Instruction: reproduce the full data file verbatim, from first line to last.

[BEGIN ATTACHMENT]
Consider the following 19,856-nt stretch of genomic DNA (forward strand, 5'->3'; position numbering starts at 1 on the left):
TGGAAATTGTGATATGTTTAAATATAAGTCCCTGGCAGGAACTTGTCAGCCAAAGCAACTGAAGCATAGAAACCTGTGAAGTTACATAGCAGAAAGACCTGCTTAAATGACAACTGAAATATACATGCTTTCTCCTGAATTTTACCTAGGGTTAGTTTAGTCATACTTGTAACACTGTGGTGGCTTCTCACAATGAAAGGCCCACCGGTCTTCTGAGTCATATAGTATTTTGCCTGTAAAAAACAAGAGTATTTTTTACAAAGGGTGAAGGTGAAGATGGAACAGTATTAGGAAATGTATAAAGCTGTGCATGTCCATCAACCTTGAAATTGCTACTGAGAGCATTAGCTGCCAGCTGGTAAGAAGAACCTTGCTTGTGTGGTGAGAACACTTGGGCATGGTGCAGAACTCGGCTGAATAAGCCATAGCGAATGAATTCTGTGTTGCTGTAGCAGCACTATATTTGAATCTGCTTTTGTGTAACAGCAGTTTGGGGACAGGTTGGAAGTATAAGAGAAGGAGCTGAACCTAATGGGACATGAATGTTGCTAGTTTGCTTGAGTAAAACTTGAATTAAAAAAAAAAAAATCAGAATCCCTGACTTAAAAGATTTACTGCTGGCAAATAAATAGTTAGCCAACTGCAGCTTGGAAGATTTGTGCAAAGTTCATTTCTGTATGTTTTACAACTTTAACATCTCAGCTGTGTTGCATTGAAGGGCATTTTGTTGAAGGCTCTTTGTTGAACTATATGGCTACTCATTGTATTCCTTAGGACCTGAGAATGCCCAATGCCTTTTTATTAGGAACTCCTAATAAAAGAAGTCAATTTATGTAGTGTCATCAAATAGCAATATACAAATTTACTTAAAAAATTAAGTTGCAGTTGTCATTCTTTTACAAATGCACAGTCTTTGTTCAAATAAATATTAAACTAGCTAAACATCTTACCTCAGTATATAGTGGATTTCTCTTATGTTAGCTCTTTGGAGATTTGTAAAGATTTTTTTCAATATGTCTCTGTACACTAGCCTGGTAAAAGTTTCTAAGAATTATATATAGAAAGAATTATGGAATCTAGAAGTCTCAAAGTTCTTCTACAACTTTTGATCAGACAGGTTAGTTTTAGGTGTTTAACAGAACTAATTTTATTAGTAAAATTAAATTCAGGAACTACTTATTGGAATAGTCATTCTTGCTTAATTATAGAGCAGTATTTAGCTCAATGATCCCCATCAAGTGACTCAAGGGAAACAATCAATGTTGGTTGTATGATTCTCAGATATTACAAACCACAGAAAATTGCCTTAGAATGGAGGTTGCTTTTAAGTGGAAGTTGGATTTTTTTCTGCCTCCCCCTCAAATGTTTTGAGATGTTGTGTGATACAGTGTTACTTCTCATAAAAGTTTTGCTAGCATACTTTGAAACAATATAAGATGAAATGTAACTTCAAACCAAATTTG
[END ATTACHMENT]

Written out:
Consider the following 19,856-nt stretch of genomic DNA (forward strand, 5'->3'; position numbering starts at 1 on the left):
TGGAAATTGTGATATGTTTAAATATAAGTCCCTGGCAGGAACTTGTCAGCCAAAGCAACTGAAGCATAGAAACCTGTGAAGTTACATAGCAGAAAGACCTGCTTAAATGACAACTGAAATATACATGCTTTCTCCTGAATTTTACCTAGGGTTAGTTTAGTCATACTTGTAACACTGTGGTGGCTTCTCACAATGAAAGGCCCACCGGTCTTCTGAGTCATATAGTATTTTGCCTGTAAAAAACAAGAGTATTTTTTACAAAGGGTGAAGGTGAAGATGGAACAGTATTAGGAAATGTATAAAGCTGTGCATGTCCATCAACCTTGAAATTGCTACTGAGAGCATTAGCTGCCAGCTGGTAAGAAGAACCTTGCTTGTGTGGTGAGAACACTTGGGCATGGTGCAGAACTCGGCTGAATAAGCCATAGCGAATGAATTCTGTGTTGCTGTAGCAGCACTATATTTGAATCTGCTTTTGTGTAACAGCAGTTTGGGGACAGGTTGGAAGTATAAGAGAAGGAGCTGAACCTAATGGGACATGAATGTTGCTAGTTTGCTTGAGTAAAACTTGAATTAAAAAAAAAAAAATCAGAATCCCTGACTTAAAAGATTTACTGCTGGCAAATAAATAGTTAGCCAACTGCAGCTTGGAAGATTTGTGCAAAGTTCATTTCTGTATGTTTTACAACTTTAACATCTCAGCTGTGTTGCATTGAAGGGCATTTTGTTGAAGGCTCTTTGTTGAACTATATGGCTACTCATTGTATTCCTTAGGACCTGAGAATGCCCAATGCCTTTTTATTAGGAACTCCTAATAAAAGAAGTCAATTTATGTAGTGTCATCAAATAGCAATATACAAATTTACTTAAAAAATTAAGTTGCAGTTGTCATTCTTTTACAAATGCACAGTCTTTGTTCAAATAAATATTAAACTAGCTAAACATCTTACCTCAGTATATAGTGGATTTCTCTTATGTTAGCTCTTTGGAGATTTGTAAAGATTTTTTTCAATATGTCTCTGTACACTAGCCTGGTAAAAGTTTCTAAGAATTATATATAGAAAGAATTATGGAATCTAGAAGTCTCAAAGTTCTTCTACAACTTTTGATCAGACAGGTTAGTTTTAGGTGTTTAACAGAACTAATTTTATTAGTAAAATTAAATTCAGGAACTACTTATTGGAATAGTCATTCTTGCTTAATTATAGAGCAGTATTTAGCTCAATGATCCCCATCAAGTGACTCAAGGGAAACAATCAATGTTGGTTGTATGATTCTCAGATATTACAAACCACAGAAAATTGCCTTAGAATGGAGGTTGCTTTTAAGTGGAAGTTGGATTTTTTTCTGCCTCCCCCTCAAATGTTTTGAGATGTTGTGTGATACAGTGTTACTTCTCATAAAAGTTTTGCTAGCATACTTTGAAACAATATAAGATGAAATGTAACTTCAAACCAAATTTG